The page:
The NHL’s Return to Play is on the cusp of being realised. Starting tomorrow, players and staff from 11 teams will relocate to Toronto to join the Maple Leafs in isolation at one of two campuses setup downtown.

Half will be at the campus surrounding the relatively new Hotel X, located in the sea of parking lots at Exhibition Place. It’s an ideal location as any escapees, or perhaps uninvited guests, can be easily spotted by aerial surveillance drones.

The rest of the players will be in the heart of the financial district at the Fairmont Royal York, much closer to the Scotiabank Arena. So close in fact that they will simply walk to the arena in a fenced off private VIP corridor.

The PATH is rather infamous for confusing those new to the city, or those who don’t frequently use it because of the layout of its many tunnels and passages which generally don’t follow the linear street grid above ground. I’ve worked and lived downtown long enough to have an intuitive knowledge of that underground land of food courts, dentist offices, shoe stores, dry cleaners, and gourmet grocery shops selling pre-sliced apples for $3.99 each; so when I read the following report was I was a bit confused.

The only existing “underground” link out of the Fairmont is to the east and the TTC Union Subway Station via Royal Bank Plaza. The subway station mezzanine has a fare paid area in the centre with pedestrian circulation around that through a space shaped like the letter “C”. There was no obvious way this could accommodate a private corridor for the NHL without blocking off subway access, or requiring a very long detour for TTC passengers.

We now know a bit more about how this will all work based on a walk through the site area on Friday, and it’s not really “underground” at all.

The NHL had to get a bit creative working out a route for the players and team staff to walk from the Fairmont to the Scotiabank arena without any possible interaction with all those possibly COVID-19-carrying hoi polloi that use public transit. Even during the current pandemic, there’s still thousands travelling each day to work at the downtown office towers because their jobs are at least partially not possible to be done while working from home, plus, now that Toronto is in Stage 2, there are many service industry workers back in the PATH. The NHL decided that a sealed-off corridor was needed  and they are taking advantage of an underutilised piece of infrastructure to do it.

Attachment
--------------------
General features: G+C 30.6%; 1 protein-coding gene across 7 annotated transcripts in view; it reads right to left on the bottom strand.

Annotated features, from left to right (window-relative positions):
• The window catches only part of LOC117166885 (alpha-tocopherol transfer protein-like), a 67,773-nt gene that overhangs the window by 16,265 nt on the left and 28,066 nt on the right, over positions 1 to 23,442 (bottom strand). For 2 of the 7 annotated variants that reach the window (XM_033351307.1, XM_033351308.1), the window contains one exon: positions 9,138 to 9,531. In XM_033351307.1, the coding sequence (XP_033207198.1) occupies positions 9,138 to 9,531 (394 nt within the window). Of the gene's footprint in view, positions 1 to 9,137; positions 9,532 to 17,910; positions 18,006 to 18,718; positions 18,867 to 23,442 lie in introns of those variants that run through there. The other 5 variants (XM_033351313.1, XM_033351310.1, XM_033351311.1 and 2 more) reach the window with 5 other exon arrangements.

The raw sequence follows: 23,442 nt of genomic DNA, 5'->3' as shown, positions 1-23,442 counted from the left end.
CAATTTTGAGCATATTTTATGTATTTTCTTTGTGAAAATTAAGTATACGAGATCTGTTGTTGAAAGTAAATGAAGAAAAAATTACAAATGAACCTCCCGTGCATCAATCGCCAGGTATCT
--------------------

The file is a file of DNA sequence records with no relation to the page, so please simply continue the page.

The Northwest PATH connection is an orphaned stub of the PATH leading from Union Station to the north-west corner of Front and York Sts., adjacent to the Fairmont’s western entrance. At some point it was intended to continue further north up York Street to connect with other PATH tunnels, but those plans appear to be stuck in budget funding limbo since 2018. In the meantime, this wide tunnel is used only by a small number of people, mostly when it’s raining/snowing.

The players will use this short tunnel to walk south and connect to what is essentially an ad-hoc VIP corridor through the York East Teamway, fenced off and with black privacy screens attached so that no one will bother them on their way to the arena.

This teamway is normally where commuters filter to and from the many train platforms above or access the GO Transit concourse in Union Station. A spokesperson for Metrolinx confirmed to PPP that “access to Union Station from York Street will be maintained at all times” but noted certain entrances may be temporarily closed from time to time with a detour required. There is another teamway on the west side of York Street which may become your preferred route to and from trains until the NHL packs up in Toronto and relocates everyone to Edmonton for the Stanley Cup Final in late September.

The last leg of the journey to and from the hotel is a dash across Bremner Boulevard to the Scotiabank Arena. How that will be handled is still unclear. They could further extend the fenced off corridor, but will probably instead cut through the building at 25 York Street to stay “underground”  entering the arena at the spot where the team store is located.

So that’s how they’ll move back and forth, away from our prying eyes. Well, unless you have a selfie stick and you use it to raise your camera up over the fences, but there is a large number of hired private security guards already placed along this route whom I am sure will quickly disarm your camera from you.

Sorry, folks. Only the NHL’s PR teams are allowed access to players in the bubble.